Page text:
Mother of 10 found second career as merchant

NEIGHBORS

August 27, 1998|By Geri Hastings | Geri Hastings,SPECIAL TO THE SUN

AT FIRST GLANCE, IT would appear that the story of Charlotte Nicodemus, while fascinating, is shared by many of her generation.

She was born in 1920, went to college, married soon after and stayed home to raise her family.

She gave birth to 10 children in 20 years: two sons -- the youngest and oldest -- and eight daughters, including one set of twins.

But then you hear about the Parasol, a consignment shop in quaint, little Lisbon that Charlotte opened after the children started growing up. Many say Charlotte has come to mean so much to this community that people come to the shop on Whitefoot Alley behind the Citgo station on Route 144 as much to see her as for her merchandise.

The building that houses the Parasol is not much to look at. But inside is a myriad of delicately decorated paper and parchment parasols, huge hand-hewn rough wooden ceiling beams and an assortment of tastefully displayed items.

The Parasol is a shop that has an ambience that reflects its surroundings in Lisbon, where beautifully preserved older homes and storefronts evoke the charm of a bygone era. A cash register nearing its 100th birthday sits on a counter near the door.

Only a few minutes past the 10 a.m. opening on a recent Saturday, Charlotte was busy tending to customers interested in a solid, wooden executive desk.

An attractive, tall, slender woman with short, well-coiffured gray hair and sparkling green eyes, Charlotte radiates a warmth that makes visitors feel welcome in her store. It is easy to see what is so special about the Parasol's proprietor.

Charlotte Kuhns was born in Baltimore the year Warren G. Harding was elected president. She graduated from St. Mary's Junior College in St. Mary's -- now St. Mary's College -- and married Howard Nicodemus in 1942. In 1944, the day after she came home from the hospital with their second child, Howard -- Howdy to his friends -- left for World War II.

In 1950, the growing Nicodemus family moved to Woodbine, where Charlotte and Howard still live. Howdy purchased a car dealership where the Citgo station now stands and acquired a Chrysler-Plymouth franchise.

He eventually sold the business but kept a large outbuilding in back, renting part of it to an auto body shop. Charlotte raised the children and tended to home and garden. While she says she loved every minute, by the time her youngest child was 12 she was ready for a change.

"It's in my nature to be busy," she says. "And with children leaving the nest one by one, I wasn't as busy as I had been. Unfortunately, I had no experience at anything except motherhood and PTA functions. And even with the PTA I was always only vice president, not president, because I was always pregnant."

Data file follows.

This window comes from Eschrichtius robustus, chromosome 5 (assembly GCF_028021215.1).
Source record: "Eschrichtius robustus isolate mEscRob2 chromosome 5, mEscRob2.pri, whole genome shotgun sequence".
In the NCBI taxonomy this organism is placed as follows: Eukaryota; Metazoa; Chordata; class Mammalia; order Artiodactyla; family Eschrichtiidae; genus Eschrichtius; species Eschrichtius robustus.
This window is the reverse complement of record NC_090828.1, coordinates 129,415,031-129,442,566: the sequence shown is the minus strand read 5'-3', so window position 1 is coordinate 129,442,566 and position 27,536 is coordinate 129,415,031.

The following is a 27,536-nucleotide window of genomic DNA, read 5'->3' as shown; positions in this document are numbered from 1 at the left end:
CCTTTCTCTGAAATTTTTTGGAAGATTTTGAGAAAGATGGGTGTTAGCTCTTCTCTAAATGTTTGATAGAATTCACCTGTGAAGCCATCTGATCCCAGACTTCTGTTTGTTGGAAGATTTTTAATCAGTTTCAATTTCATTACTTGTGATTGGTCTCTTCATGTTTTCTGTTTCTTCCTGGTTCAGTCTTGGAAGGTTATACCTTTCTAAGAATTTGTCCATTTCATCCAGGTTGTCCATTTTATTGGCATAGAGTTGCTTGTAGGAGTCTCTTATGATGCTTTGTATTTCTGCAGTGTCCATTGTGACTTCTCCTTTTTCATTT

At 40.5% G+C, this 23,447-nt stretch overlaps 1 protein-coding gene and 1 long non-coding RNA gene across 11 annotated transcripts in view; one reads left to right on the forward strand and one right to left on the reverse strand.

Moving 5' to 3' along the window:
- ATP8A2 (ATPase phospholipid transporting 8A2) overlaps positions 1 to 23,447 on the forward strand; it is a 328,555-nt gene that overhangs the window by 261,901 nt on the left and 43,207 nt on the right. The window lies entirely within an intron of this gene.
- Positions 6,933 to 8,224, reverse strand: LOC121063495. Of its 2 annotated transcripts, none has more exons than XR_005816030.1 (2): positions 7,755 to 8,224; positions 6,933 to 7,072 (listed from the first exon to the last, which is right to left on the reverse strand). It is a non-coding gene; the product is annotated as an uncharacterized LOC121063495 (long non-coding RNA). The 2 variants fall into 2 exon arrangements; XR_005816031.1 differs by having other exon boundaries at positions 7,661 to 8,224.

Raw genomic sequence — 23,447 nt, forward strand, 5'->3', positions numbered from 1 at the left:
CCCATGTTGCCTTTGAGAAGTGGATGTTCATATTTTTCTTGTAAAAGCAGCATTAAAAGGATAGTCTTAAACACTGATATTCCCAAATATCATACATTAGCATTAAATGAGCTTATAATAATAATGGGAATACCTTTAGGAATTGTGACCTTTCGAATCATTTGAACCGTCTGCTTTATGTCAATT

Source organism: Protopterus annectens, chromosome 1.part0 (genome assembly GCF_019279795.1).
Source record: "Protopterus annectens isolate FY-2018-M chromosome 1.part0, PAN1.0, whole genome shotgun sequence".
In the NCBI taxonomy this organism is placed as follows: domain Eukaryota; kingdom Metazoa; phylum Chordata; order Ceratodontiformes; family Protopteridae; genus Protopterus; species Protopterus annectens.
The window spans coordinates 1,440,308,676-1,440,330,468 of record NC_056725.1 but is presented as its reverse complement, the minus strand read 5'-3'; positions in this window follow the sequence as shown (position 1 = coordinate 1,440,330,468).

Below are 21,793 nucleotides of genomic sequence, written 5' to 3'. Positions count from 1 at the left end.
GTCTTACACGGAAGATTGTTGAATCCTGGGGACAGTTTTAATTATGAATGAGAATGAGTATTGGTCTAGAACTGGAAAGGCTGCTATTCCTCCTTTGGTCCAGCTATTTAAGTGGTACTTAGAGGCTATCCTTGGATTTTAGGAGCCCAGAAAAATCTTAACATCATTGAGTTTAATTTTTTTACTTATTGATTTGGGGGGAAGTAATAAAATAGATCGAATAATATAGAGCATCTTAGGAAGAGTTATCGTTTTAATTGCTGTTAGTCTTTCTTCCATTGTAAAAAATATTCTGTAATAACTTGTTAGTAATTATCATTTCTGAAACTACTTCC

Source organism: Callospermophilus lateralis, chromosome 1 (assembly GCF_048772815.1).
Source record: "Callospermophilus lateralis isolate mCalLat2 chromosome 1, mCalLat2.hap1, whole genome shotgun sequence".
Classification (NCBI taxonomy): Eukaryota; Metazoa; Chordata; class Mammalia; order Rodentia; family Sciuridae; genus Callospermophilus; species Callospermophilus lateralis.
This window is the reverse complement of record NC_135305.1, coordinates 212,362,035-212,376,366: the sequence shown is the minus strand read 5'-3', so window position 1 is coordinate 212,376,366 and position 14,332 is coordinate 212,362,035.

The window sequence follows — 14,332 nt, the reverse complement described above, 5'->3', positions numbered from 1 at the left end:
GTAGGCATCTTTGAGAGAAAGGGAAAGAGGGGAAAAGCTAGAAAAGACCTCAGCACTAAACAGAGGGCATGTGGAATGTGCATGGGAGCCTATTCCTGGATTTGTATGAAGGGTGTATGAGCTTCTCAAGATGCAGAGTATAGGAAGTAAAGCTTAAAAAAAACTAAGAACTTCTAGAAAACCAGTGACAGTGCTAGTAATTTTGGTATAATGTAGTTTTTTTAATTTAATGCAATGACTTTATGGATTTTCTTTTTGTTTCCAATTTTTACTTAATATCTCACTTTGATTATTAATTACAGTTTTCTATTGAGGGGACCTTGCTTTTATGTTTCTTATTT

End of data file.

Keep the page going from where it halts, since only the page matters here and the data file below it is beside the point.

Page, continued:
With well-developed people skills and a love of antiques -- but without the capital to start a business -- Charlotte decided to open a consignment shop. She approached her husband about renting the unoccupied half of his body shop building.

"If I clean it up, can I have it?" she asked. The answer was yes. The Parasol opened in 1975 just as secondhand was becoming fashionable.

Charlotte accepts women's and children's clothing, furniture and bric-a-brac for consignment. Clothing is a big seller, but Charlotte's real passion is the furniture.

Her furniture room is decorated with her not-for-sale collection of wooden antique ironing boards. Charlotte, who traded her station wagon for a van, no longer drives around to auctions and sales, so she relies on her good customers to bring their treasures to her.

"I wanted some other interest in my life," said Charlotte, "and I certainly have found it here. My greatest asset is my customers."

Her customers might not agree about her greatest asset.

Most of the parasols that hang from Charlotte's ceiling were brought in unsolicited by friends she acquired through her business. Customers says visits with her can be therapeutic. They talk, she listens, and friendships begin. On days when she is not in her shop, people ask, "Where is Charlotte? I have something to tell her."

Donna Honeywell of Mount Airy echoed the feelings of many when she said, "I really enjoy coming to the Parasol. It is so relaxed, and nobody bothers you. Charlotte is just a delightful person. People come here to shop and to spread a little news. She provides a great service to people who come and talk to her. She is a very special lady."

The Parasol is not just Charlotte's business, it is her love. She nurtures it just as she has nurtured her 10 children, 20 grandchildren and two great-grandchildren.

Daughter Ann Titherington of Dayton has nothing but admiration for her mother's independence and initiative. She sees her mom as a feminist role model, a bundle of energy and a gracious lady.

"To think that at the age of 78 she would still be moving furniture and having fun doing it should be an inspiration to us all," says Ann.

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